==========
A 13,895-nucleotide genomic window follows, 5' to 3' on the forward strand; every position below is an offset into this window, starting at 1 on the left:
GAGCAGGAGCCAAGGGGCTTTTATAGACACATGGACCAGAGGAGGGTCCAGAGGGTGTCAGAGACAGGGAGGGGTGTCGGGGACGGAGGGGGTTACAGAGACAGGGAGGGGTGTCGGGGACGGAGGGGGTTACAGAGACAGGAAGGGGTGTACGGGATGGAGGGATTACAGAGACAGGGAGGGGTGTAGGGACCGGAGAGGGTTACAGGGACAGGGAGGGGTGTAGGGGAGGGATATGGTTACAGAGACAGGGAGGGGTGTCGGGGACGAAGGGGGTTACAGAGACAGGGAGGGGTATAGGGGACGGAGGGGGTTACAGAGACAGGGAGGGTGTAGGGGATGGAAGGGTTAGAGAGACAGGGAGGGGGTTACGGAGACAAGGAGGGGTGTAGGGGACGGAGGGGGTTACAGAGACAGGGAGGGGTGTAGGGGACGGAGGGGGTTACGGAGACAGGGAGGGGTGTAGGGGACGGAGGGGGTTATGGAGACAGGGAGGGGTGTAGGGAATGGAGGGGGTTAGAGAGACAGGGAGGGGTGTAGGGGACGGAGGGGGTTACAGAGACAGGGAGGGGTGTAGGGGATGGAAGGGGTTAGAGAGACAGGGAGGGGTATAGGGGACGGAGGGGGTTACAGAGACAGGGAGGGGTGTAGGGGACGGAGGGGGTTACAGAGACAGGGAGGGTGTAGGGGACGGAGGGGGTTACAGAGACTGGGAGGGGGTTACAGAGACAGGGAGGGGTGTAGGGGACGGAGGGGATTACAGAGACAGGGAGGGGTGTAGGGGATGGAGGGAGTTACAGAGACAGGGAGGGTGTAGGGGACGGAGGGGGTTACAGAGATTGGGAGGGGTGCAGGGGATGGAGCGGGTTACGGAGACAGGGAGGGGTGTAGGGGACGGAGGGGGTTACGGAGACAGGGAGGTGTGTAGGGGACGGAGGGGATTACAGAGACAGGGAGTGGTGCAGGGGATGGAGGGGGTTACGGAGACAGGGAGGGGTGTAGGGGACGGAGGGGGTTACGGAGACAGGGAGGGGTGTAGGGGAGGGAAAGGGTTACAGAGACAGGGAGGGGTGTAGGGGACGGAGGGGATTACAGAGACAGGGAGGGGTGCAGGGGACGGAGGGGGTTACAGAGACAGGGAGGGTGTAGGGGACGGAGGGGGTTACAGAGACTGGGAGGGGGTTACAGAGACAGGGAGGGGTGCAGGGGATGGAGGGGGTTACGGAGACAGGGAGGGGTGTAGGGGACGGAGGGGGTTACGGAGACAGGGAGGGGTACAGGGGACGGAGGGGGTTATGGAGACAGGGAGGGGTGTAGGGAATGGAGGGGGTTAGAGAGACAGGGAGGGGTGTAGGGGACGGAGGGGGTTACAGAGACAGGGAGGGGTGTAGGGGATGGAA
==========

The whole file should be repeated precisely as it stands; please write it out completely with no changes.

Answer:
A 13,895-nucleotide genomic window follows, 5' to 3' on the forward strand; every position below is an offset into this window, starting at 1 on the left:
GAGCAGGAGCCAAGGGGCTTTTATAGACACATGGACCAGAGGAGGGTCCAGAGGGTGTCAGAGACAGGGAGGGGTGTCGGGGACGGAGGGGGTTACAGAGACAGGGAGGGGTGTCGGGGACGGAGGGGGTTACAGAGACAGGAAGGGGTGTACGGGATGGAGGGATTACAGAGACAGGGAGGGGTGTAGGGACCGGAGAGGGTTACAGGGACAGGGAGGGGTGTAGGGGAGGGATATGGTTACAGAGACAGGGAGGGGTGTCGGGGACGAAGGGGGTTACAGAGACAGGGAGGGGTATAGGGGACGGAGGGGGTTACAGAGACAGGGAGGGTGTAGGGGATGGAAGGGTTAGAGAGACAGGGAGGGGGTTACGGAGACAAGGAGGGGTGTAGGGGACGGAGGGGGTTACAGAGACAGGGAGGGGTGTAGGGGACGGAGGGGGTTACGGAGACAGGGAGGGGTGTAGGGGACGGAGGGGGTTATGGAGACAGGGAGGGGTGTAGGGAATGGAGGGGGTTAGAGAGACAGGGAGGGGTGTAGGGGACGGAGGGGGTTACAGAGACAGGGAGGGGTGTAGGGGATGGAAGGGGTTAGAGAGACAGGGAGGGGTATAGGGGACGGAGGGGGTTACAGAGACAGGGAGGGGTGTAGGGGACGGAGGGGGTTACAGAGACAGGGAGGGTGTAGGGGACGGAGGGGGTTACAGAGACTGGGAGGGGGTTACAGAGACAGGGAGGGGTGTAGGGGACGGAGGGGATTACAGAGACAGGGAGGGGTGTAGGGGATGGAGGGAGTTACAGAGACAGGGAGGGTGTAGGGGACGGAGGGGGTTACAGAGATTGGGAGGGGTGCAGGGGATGGAGCGGGTTACGGAGACAGGGAGGGGTGTAGGGGACGGAGGGGGTTACGGAGACAGGGAGGTGTGTAGGGGACGGAGGGGATTACAGAGACAGGGAGTGGTGCAGGGGATGGAGGGGGTTACGGAGACAGGGAGGGGTGTAGGGGACGGAGGGGGTTACGGAGACAGGGAGGGGTGTAGGGGAGGGAAAGGGTTACAGAGACAGGGAGGGGTGTAGGGGACGGAGGGGATTACAGAGACAGGGAGGGGTGCAGGGGACGGAGGGGGTTACAGAGACAGGGAGGGTGTAGGGGACGGAGGGGGTTACAGAGACTGGGAGGGGGTTACAGAGACAGGGAGGGGTGCAGGGGATGGAGGGGGTTACGGAGACAGGGAGGGGTGTAGGGGACGGAGGGGGTTACGGAGACAGGGAGGGGTACAGGGGACGGAGGGGGTTATGGAGACAGGGAGGGGTGTAGGGAATGGAGGGGGTTAGAGAGACAGGGAGGGGTGTAGGGGACGGAGGGGGTTACAGAGACAGGGAGGGGTGTAGGGGATGGAA